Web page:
Vinci and four witnesses say Hanley initially backed away as the tattoo artist whacked him repeatedly. But when Hanley tried to step back on the property to pick up the garbage bags full of his belongings, Vinci confronted him again.
"He got over the curb, he was getting ready to leave," Vinci told police. "He just kept wanting his stuff, and I kept telling him, 'No, get off the property.'"
Hanley grabbed one of his bags and lifted it over his head. This is when, Vinci says, Hanley pulled a knife with a 3-inch blade and a black handle either from the bag or his sleeve. The two men stood about 6 feet apart. Hanley took a step forward.
"I grab my gun and I remember coming up on the target and just pulling off one shot," Vinci said. "He just kind of stood there like he was out of breath. And then he started to fall."
The entire confrontation lasted less than two minutes.
Police found Hanley lying on the ground, already dead from the gunshot, when they arrived less than five minutes later.
"If we didn't have Dymond here, I would have immediately called the police," Harmon told detectives, "but you guys couldn't have helped us in that moment, it was so fast."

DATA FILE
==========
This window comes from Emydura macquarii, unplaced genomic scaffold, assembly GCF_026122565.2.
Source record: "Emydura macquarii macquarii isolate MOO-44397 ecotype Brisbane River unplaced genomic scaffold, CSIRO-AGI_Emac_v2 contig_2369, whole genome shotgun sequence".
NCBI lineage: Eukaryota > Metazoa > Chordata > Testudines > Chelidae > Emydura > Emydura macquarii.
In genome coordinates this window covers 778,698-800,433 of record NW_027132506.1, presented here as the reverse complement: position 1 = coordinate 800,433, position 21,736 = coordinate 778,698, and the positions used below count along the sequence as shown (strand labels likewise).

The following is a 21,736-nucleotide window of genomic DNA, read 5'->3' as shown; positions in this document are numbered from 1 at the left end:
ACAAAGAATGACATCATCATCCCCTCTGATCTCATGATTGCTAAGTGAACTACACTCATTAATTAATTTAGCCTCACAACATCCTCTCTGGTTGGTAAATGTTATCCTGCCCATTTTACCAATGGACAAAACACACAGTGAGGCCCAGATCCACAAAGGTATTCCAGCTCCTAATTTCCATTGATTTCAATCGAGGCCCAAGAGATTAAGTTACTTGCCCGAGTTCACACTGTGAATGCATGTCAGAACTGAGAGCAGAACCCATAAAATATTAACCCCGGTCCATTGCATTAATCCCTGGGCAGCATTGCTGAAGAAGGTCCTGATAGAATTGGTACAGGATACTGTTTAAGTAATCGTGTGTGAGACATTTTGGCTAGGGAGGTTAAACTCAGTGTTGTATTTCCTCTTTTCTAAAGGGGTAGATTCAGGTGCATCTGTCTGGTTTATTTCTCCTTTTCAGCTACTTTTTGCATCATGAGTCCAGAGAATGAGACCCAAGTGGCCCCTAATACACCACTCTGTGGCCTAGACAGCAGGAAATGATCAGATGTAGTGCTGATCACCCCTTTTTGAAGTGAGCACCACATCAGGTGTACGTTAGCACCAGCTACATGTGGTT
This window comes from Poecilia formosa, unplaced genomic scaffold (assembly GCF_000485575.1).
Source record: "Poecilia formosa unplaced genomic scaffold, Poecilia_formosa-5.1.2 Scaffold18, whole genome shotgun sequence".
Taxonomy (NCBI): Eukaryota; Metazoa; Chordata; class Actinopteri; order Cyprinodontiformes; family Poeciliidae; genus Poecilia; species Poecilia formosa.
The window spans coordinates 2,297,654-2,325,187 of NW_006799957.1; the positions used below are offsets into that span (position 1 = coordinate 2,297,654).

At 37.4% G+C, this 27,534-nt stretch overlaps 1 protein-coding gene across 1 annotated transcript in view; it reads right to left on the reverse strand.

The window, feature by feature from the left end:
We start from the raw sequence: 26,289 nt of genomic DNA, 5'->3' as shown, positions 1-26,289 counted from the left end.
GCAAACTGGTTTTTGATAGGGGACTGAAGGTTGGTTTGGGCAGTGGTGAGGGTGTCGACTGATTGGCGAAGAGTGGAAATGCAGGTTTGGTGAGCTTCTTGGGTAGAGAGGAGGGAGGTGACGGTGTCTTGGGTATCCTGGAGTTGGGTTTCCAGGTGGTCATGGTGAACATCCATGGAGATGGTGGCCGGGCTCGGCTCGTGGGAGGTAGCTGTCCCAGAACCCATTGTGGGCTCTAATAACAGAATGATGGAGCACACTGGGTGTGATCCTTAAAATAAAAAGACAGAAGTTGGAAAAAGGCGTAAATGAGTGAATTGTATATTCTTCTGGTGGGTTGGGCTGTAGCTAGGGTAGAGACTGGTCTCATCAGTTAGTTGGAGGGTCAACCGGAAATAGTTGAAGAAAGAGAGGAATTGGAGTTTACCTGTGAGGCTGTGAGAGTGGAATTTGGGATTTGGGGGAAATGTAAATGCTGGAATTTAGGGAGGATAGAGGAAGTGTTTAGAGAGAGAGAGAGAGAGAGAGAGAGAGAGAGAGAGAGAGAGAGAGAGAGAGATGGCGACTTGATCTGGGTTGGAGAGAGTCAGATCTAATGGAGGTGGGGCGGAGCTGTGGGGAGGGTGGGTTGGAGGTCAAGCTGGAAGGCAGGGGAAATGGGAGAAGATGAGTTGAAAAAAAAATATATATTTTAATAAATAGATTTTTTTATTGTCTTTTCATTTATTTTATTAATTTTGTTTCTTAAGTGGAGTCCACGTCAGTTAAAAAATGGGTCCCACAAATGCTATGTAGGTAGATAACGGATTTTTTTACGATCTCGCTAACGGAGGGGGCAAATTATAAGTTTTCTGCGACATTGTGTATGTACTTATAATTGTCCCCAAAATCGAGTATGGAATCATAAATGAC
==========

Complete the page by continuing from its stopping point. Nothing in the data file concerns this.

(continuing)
In some states, what Vinci did would probably have landed him behind bars.
In the most restrictive states, like Vermont and Connecticut, gun owners must make a good faith effort to get out of a dangerous situation before using deadly force. And in most states, a shooter cannot pursue someone who has committed a crime if the person has stopped and is trying to flee.
But Oregon's law doesn't require a would-be shooter to retreat from a dangerous situation.
Mark Bryant is a gun owner from Harlan County, Ky., who founded the nonpartisan Gun Violence Archive, which tracks every documented shooting in America. He says the Hanley killing follows a pattern.